Truong Son range is likened to the backbone of the inseparable Vietnam–Laos body. Among the mountains is Truong Son trail, better known as Ho Chi Minh trail, which is a deep and evergreen manifestation of the fighting alliance and solidarity between the two countries. An insight by the Nhan Dan (People) online newspaper.

The name of the Ho Chi Minh trail, which runs through the Truong Son range, was given by soldiers in several provinces of central and southeast inter-regions during the national resistance war against the French colonialists.

At first, it was a north-south communication route following the primitive footpaths of ethnic minority groups living in Truong Son range. When the US imperialists conducted invasion war of Vietnam’s southern region, the Vietnamese Party directed the restoration and reinforcement of the route as a transportation system that supplied manpower and materiel to the southern battlefield.

A special military mission, known as Army Corps 559 – Truong Son soldiers, was officially established on May 19, 1959 to shoulder the task of opening the route.

As the terrain of the mountain range’s eastern side was particularly rough and the area had been heavily raided by the enemy, a strategic transportation route was planned in the western side of the mountain.

Under the motto of “split Truong Son mountain range to save the nation” and "fight the enemy to travel, build roads to advance” raised by the soldiers, the route was quickly lengthened to Vietnam’s border areas with Laos’ Attapeu province and with Cambodia’s northeast area. It also went further to Vietnam’s Central Highlands and Southeast regions.

The trail served as a strategic transportation route to supply men and materials to the front line, contributing to the victory of the Indochinese people.

Over one decade from its operation to the signing of the Paris Agreement in 1973, the trail suffered nearly four million tonnes of bombs, which means that every kilometer of the trial incurred around 735 bombs in various types; millions of gallons of toxic chemical which exterminated to the every root of the forests; over 100 encroaching operations and more than 1,000 raids conducted by the enemy.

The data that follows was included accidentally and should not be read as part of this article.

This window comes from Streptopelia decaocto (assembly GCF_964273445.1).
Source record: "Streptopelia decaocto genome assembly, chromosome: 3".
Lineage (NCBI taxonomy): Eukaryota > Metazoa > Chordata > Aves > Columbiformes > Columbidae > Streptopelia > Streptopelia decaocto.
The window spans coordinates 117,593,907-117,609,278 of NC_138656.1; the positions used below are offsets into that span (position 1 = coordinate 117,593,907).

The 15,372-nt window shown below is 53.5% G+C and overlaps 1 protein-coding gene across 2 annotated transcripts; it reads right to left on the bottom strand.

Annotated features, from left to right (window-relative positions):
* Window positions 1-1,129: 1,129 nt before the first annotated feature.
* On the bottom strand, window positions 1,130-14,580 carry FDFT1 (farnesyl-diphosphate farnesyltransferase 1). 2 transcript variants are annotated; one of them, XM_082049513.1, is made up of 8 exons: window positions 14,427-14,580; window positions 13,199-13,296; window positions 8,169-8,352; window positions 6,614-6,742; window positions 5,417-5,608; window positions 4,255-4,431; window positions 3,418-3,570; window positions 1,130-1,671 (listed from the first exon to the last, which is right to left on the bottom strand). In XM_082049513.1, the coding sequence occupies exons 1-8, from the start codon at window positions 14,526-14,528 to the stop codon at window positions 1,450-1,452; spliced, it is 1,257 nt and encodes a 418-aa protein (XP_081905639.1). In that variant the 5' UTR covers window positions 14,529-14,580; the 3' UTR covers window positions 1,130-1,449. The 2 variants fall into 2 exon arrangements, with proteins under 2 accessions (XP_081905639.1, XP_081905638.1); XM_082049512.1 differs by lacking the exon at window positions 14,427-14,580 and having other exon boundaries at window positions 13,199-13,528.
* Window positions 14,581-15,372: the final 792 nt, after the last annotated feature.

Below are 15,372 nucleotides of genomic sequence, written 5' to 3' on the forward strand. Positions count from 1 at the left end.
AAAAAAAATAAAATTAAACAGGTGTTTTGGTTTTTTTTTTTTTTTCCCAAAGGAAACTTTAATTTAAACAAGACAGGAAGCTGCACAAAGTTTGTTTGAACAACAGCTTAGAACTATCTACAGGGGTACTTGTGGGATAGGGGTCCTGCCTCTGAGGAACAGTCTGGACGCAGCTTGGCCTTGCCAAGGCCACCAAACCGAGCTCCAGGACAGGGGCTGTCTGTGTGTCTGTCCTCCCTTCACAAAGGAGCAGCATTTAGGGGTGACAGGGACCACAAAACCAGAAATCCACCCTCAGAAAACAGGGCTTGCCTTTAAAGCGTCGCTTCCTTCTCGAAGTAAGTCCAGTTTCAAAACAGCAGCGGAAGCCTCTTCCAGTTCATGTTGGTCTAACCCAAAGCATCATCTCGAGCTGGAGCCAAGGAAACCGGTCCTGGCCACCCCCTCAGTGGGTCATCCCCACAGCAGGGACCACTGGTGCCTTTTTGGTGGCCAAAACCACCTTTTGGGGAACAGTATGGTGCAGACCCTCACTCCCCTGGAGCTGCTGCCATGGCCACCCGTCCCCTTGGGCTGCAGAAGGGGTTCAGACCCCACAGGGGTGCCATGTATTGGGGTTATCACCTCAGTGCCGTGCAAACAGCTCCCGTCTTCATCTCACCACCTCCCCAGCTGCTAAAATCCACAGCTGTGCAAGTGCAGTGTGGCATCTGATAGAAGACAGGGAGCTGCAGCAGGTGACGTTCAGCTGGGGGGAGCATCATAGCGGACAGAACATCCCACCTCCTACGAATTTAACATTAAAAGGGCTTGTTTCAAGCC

The US Air Force launched thousands of bombardments against 180 villages of Lao ethnic minority groups living along the trail, setting fire to 845 homes, killing 482 people and injuring 344.

Not submitting the enemy’s brutal attacks, Lao ethnic people in 17 villages and districts along the strategic transportation route in the western Truong Son were resilient to maintain the toehold, collaborate with Lao patriotic armed forces and Vietnamese soldiers to fight against the air force, prevent the enemy’s encroaching and destructive operations and protect the trail.

All Vietnamese soldiers, youth volunteers and workers who directly participated in making the trail and fighting in the western Truong Son, were sheltered and supported wholeheartedly as Lao people’s family members.

The strategic trail helped transport 1.5 million tonnes of goods, 5.5 million tonnes of petroleum, over 1.1 million officials and soldiers and a large volume of modern weapons to the south and fronts.

For both countries’ people, it can be affirmed that the strategic transportation route has been the way to the victory against the US imperialism to liberate the country.

The trail’s establishment and development is a vivid symbol for the special relationship between Vietnam and Laos and for the unity of the three Indochinese countries of Vietnam, Laos and Cambodia in the national salvation fight against the US imperialism.

It was created on firm natural socio-geographical factors and vital objective requirements of the fight to protect independence and freedom, as well as to contribute to national construction of each nation.

The legendary path is resulted from a self-conscious revolutionary process in a principle of equality, solidarity, mutual interests and respect of each other’s independence and sovereignty.

Vietnam is grateful the Lao People's Revolutionary Party and Lao people for the route maintenance to help educate younger generations about history.-VNA